In contrast, when you have your own shares of companies, these dividends are issued directly to you.
The consequence however is that you will be taxed up to 10%. And if you choose not to reinvest your dividends, the value of your portfolio remains the same.
Choice of securities
When you invest in funds, the fund manager chooses the company shares, the number of shares, and the timing of the trade. The effect is that you won’t be able to invest in companies that you might like but are not part of your funds’ portfolio.
On the other hand, when you own stocks, you have the liberty to choose which shares you’d want to purchase. You may also choose to keep them for a length of time that you prefer or you can sell them any time you want.
Disadvantages of owning stocks
You have to be an expert, or at least try to be one
Now, the main disadvantage of having your own securities like equities is that you would have to study securities analysis.
People lose money in the market because they don’t know what they’re doing. And considering that you’re competing with other investors and companies that are out to get the most value for their capital, it can be very, very risky.
And it’s not just about acquiring your companies you like. You might also need to check at what price you’d be willing to buy or sell them to realize a profit. Additionally, you would need to think about the timing of your trades.
In short, managing your own portfolio is not as easy as it may appear.
Yes, you may be able to lessen fees, but it will also require that you are knowledgeable about the market, the fundamental value of companies, and technical analysis to optimize the prices of shares at which you’re trading.
Another drawback is that you would need to carve out time from your busy schedule to monitor your portfolio. The value of equities change real-time, and if you’re not quick enough you might miss out important deals that either could make you a profit or save your portfolio from crashing.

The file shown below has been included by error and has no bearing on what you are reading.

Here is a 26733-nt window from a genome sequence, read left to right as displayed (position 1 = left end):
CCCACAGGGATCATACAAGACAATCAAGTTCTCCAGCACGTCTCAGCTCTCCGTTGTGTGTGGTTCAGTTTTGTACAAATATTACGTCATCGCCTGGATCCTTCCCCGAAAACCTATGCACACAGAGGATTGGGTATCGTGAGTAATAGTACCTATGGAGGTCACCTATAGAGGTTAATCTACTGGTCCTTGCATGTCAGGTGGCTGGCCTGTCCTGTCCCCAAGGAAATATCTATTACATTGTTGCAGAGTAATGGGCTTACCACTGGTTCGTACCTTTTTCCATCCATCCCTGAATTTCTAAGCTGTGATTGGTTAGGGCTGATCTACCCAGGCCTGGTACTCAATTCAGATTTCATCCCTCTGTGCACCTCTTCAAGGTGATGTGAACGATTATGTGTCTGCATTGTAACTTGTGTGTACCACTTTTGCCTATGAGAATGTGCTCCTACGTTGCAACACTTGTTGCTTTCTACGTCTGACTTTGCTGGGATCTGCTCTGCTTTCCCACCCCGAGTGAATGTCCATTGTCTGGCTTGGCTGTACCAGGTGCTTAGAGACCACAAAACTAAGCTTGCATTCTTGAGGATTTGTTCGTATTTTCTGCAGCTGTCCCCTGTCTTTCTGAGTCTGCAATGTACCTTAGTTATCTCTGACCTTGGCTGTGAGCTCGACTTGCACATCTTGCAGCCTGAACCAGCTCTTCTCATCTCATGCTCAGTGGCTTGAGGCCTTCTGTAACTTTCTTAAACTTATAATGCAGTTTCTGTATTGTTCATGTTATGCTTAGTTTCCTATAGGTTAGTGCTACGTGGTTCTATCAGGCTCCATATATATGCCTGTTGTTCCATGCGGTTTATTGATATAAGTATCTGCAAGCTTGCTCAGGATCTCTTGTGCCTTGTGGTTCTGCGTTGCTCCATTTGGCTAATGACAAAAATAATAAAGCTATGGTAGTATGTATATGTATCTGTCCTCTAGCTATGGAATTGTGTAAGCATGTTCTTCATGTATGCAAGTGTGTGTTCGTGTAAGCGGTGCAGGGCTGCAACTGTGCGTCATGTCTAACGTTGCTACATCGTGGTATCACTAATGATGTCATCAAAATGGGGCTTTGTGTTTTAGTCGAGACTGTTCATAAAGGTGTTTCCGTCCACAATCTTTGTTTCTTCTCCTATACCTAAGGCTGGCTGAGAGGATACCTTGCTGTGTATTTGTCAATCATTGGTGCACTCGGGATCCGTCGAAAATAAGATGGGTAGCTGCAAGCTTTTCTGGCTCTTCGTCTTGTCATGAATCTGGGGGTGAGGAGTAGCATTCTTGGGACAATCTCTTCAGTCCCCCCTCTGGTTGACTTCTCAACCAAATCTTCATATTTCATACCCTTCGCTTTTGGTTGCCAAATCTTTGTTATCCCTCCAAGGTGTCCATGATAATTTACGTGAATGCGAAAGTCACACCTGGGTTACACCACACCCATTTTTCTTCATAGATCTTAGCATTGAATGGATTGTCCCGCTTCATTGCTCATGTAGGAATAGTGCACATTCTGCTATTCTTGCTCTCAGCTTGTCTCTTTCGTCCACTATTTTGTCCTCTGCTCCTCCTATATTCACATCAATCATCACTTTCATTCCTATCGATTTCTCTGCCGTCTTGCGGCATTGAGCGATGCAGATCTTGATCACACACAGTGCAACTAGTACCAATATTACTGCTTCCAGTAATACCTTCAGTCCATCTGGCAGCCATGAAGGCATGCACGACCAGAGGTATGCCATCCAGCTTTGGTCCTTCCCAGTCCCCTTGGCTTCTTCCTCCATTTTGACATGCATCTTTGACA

The thing is that the stock market is open during office hours.
That could be a challenge when you have a full-time job. Not only that, you’d need some way to be always connected with the market like a trading platform, which would require that a stable internet connection and an appropriate device.
Lastly, investing in equities could be very risky. It could even be more apparent when you’re doing the trading on your own, and there is no expert to guide you or do it on your behalf.
Risk management is about a series of steps that you take in order to minimize capital loss. It may start from the assets that make up your portfolio, the industry they belong, the kind of business they’re engaged with, and the economic climate.
And when you do lose, it could help you decide whether to stick it out or get out of the market and park your money elsewhere before situations improve.
In conclusion, I would think of the choice between investment funds and direct stock ownership as a question about fees and personal resources.
If you might have no time to learn about trading or manage your own portfolio, then be willing to pay some fees to let someone do it on your behalf.
On the other hand, if you’re willing to put in the hours learning about coming up with and maintaining a winning portfolio of stocks and securities of your own, and having the mental toughness to manage risks when things are not going your way, then being a direct shareholder may better suit you.